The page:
This video demonstrates the detailed process of machining with a mill the spider vanes (secondary holder) of a VIXEN VISAC VC200L Telescope.
After carefully centring the spider vanes on the milling table, the procedure is straightforward if done with care and produces excellent results.
Read on for more astronomical information 🙂
The Vixen VC200L telescope features VISAC (Vixen Sixth-Order Aspheric Cassegrain) optical system which is free of coma, field curvature, spherical and chromatic aberration.
The telescope has an enviable reputation for its flat field for astrophotography, producing exceptionally sharp images with no chromatic aberration due to the VISAC design.
The most significant complaint people have about the Vixen VC200L is the thickness of the spider vanes. They are 6mm thick, probably to achieve good results in the casting aluminium process.
This leads to, fat rhomboid – square core for brighter stars instead of the actual – desired centre/rounded. At 2mm, the vanes are still very strong, and no detrimental effect can be seen regards to holding the secondary mirror in place, being still solid as a rock at 2mm thickness.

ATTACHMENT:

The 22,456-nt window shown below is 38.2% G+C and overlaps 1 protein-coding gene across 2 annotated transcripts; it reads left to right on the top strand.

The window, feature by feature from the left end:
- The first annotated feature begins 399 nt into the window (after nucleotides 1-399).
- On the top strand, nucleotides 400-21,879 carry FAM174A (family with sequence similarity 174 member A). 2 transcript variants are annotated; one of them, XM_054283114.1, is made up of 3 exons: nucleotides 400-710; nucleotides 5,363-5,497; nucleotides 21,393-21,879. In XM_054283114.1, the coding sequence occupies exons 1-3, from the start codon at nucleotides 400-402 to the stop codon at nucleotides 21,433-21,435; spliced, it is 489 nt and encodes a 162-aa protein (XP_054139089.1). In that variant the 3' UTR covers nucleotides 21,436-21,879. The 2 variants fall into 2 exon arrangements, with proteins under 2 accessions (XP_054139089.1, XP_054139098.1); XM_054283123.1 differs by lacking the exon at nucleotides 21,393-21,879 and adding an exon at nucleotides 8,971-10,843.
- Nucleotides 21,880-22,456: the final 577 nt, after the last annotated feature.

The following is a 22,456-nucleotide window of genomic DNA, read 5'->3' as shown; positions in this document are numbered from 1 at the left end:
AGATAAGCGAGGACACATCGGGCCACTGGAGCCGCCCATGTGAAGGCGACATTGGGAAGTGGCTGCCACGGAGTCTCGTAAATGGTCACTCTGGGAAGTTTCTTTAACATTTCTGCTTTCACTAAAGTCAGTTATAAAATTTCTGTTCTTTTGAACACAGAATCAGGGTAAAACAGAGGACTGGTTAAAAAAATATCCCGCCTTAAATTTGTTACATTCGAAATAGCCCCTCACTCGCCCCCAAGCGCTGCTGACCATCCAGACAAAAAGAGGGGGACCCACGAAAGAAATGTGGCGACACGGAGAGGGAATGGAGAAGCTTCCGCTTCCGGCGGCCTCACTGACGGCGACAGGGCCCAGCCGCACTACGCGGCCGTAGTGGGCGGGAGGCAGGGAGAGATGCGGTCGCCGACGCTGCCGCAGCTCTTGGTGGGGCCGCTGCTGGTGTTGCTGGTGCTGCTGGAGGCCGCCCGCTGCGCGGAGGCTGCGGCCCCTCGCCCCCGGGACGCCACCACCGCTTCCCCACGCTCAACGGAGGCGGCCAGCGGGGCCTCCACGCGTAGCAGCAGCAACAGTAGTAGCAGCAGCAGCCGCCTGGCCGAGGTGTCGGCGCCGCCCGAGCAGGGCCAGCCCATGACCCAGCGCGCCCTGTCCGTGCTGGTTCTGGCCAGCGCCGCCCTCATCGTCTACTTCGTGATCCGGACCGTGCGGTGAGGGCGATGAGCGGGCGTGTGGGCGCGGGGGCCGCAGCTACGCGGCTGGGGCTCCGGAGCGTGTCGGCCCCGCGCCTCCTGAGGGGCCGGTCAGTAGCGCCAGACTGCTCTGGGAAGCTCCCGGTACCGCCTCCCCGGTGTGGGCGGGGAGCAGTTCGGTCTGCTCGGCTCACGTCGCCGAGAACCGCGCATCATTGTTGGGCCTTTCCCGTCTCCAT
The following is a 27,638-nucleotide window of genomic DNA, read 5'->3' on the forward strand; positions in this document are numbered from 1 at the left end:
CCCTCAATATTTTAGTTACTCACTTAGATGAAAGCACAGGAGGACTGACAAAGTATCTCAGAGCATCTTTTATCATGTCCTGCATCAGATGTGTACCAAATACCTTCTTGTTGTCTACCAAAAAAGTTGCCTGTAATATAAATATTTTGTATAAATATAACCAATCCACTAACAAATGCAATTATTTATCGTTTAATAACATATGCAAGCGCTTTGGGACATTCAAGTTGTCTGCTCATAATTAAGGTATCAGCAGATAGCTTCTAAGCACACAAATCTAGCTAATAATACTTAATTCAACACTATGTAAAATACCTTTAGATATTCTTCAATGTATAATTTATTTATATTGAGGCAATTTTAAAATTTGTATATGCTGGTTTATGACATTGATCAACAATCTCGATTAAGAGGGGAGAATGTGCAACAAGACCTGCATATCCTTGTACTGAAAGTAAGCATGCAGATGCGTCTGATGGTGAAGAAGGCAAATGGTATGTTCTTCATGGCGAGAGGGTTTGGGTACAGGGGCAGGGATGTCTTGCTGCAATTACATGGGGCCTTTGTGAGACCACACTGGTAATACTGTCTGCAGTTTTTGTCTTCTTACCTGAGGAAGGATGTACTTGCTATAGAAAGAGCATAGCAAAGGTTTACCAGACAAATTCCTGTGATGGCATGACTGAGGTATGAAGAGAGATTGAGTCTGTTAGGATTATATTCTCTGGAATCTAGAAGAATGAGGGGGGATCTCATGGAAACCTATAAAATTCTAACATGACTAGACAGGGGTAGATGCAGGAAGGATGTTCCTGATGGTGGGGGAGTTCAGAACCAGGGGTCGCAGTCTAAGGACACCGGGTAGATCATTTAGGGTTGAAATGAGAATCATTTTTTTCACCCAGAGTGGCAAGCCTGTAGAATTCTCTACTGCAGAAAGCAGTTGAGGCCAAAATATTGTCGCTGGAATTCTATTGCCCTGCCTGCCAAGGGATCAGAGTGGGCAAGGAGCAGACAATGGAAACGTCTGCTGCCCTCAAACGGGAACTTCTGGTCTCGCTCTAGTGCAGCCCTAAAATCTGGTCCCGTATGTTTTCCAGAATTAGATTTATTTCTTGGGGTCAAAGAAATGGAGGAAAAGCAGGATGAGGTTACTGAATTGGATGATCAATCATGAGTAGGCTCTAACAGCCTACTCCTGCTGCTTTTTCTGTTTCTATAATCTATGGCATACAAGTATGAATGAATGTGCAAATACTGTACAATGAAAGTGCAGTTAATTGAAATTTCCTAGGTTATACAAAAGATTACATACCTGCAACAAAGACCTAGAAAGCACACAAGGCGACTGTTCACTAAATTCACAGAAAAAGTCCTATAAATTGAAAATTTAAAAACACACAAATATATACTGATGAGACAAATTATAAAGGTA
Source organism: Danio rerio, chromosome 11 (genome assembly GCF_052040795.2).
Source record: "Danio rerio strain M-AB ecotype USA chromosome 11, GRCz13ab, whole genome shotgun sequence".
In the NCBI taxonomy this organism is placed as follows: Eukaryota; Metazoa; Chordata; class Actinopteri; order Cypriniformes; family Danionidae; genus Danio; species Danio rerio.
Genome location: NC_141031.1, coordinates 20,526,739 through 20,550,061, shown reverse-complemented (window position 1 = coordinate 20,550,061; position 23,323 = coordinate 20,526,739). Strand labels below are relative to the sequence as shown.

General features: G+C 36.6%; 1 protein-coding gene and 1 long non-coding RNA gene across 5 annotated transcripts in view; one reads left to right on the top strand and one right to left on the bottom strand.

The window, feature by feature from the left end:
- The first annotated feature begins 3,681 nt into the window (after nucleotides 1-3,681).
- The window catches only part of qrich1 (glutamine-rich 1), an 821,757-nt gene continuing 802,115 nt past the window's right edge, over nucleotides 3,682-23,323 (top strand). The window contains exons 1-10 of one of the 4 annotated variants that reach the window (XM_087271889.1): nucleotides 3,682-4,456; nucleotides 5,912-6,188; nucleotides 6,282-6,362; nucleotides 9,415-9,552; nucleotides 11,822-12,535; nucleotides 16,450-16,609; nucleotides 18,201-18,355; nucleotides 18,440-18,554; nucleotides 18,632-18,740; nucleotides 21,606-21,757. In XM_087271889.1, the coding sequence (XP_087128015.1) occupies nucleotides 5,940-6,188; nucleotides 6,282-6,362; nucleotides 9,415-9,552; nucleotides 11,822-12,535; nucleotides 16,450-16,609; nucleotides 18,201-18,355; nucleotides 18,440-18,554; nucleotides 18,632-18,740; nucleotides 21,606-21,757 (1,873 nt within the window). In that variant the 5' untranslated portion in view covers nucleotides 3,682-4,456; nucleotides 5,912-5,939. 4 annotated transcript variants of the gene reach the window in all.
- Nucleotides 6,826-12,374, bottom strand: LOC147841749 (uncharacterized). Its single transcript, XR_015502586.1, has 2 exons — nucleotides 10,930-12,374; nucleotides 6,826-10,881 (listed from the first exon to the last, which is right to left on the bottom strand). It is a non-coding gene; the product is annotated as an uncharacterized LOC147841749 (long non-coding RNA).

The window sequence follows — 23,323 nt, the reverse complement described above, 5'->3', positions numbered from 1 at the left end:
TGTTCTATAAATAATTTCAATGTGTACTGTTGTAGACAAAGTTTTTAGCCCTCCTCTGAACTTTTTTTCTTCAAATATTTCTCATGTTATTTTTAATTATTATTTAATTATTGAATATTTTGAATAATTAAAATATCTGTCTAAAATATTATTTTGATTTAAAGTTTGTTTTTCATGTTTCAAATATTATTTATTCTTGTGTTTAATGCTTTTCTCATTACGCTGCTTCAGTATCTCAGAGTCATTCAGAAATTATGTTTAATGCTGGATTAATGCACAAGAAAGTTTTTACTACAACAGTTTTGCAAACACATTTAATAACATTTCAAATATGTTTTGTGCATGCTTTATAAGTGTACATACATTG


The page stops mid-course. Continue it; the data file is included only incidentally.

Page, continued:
The obstruction of the 6mm spider vanes is also significantly more in astronomical terms. By milling out 71mm(length) X 4mm(width) X sides, we are gaining back 1136sq/mm, which is roughly the size of the secondary mirror!
We are counting photons with these instruments, after all, so every bit of light/aperture helps 😛
Milling a large radius on a milling machine does not have to be limited by the size of the rotary table.
When tilting the head of the mill with a large cutter, be it a boring bar, fly cutter etc, the resulting cut is an ellipsis. This technique has been used for a long time by machinists before PC’s, CNC’s and other technological aids made their appearance in the industry.
The problem (or not 🙂 depending on the specifications tolerances) with the existing literature (such as the Machinery’s Handbook and others) is that the formula being used assumes that the desired width of said large radius is 0!
The following calculator averages the angle required to accommodate the width as well to provide a better approximation. By using the following calculator you can approximate a true circle radius with an accuracy of few microns.
Astronomy is a really broad subject. Same goes for astrophotography and all the weird gimmicks of this hobby.
Because for the most part of the year, I went full berserk mode into both and have gathered allot of images, data, procedures and various tutorials, which would kind of hijack this personal blog I decided to move astronomy and astrophotography into its own separate – special website 🙂
So if you are into any of those things or maybe like “nice” images of the cosmos, do visit the website : http://www.starcanvas.org
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